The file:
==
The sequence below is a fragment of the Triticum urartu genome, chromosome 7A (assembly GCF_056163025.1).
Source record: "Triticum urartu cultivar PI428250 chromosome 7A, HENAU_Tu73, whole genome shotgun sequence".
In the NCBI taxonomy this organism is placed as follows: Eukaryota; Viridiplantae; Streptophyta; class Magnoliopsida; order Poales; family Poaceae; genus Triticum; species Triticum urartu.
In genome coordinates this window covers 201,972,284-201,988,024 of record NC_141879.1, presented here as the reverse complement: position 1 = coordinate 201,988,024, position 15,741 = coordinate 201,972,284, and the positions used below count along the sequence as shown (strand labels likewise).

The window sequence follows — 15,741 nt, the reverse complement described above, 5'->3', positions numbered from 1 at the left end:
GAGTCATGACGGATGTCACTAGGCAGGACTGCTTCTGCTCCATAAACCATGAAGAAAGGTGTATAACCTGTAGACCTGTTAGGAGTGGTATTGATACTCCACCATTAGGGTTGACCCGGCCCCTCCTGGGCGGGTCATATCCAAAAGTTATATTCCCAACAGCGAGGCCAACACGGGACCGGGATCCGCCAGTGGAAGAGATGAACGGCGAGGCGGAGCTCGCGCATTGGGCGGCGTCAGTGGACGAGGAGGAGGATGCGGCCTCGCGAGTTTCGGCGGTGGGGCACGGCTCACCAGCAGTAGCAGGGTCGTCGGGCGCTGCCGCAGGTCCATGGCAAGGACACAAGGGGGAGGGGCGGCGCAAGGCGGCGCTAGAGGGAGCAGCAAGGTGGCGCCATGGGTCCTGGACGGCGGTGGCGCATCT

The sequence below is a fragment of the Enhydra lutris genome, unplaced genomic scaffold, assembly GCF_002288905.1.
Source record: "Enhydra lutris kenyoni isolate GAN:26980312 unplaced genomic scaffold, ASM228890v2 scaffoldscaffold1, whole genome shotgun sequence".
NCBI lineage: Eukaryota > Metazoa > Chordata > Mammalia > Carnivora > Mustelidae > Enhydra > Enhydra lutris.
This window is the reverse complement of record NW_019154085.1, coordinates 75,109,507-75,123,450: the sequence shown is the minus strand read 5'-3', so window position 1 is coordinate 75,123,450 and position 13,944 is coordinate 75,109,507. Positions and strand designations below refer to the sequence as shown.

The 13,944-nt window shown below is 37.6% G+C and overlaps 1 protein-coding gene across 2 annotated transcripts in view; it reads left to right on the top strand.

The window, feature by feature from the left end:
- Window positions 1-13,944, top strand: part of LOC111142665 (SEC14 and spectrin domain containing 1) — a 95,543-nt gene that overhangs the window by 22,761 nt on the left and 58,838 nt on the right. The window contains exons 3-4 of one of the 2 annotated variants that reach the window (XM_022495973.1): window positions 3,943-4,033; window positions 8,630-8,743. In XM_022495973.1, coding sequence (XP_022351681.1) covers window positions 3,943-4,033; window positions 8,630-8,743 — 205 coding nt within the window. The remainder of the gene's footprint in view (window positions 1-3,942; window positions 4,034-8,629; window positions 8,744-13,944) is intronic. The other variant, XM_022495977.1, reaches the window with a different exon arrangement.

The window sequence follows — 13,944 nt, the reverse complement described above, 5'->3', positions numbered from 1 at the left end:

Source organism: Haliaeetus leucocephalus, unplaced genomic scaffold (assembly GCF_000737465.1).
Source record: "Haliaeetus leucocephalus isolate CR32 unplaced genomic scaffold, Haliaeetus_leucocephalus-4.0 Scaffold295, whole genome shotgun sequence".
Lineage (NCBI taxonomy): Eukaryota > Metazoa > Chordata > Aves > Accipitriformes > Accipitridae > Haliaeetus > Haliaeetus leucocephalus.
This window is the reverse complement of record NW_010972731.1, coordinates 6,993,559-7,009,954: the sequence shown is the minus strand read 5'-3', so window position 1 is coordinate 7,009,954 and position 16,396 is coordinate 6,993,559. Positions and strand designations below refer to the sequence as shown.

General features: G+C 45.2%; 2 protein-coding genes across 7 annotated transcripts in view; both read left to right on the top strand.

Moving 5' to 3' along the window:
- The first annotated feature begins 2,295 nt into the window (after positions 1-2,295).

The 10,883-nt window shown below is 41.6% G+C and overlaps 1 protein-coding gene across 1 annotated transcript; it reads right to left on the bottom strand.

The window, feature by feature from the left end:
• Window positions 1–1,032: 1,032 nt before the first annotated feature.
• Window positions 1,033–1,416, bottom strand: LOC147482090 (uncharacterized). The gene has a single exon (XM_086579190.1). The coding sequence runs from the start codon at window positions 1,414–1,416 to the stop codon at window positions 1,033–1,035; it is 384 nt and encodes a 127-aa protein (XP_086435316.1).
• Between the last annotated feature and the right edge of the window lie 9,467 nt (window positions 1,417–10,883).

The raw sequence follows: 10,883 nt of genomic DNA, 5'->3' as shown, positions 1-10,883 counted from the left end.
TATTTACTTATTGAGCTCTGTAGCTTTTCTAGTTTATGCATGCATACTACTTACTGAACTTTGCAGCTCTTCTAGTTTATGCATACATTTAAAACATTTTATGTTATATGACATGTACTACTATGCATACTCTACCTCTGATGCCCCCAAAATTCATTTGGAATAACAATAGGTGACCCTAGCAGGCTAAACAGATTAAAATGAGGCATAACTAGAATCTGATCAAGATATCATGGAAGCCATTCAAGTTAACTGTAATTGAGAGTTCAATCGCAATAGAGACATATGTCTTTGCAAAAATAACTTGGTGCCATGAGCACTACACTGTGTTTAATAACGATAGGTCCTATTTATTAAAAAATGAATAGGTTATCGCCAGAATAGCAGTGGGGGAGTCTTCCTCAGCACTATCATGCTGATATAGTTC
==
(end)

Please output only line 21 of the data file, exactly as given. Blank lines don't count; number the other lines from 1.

- The first annotated feature begins 2,295 nt into the window (after positions 1-2,295).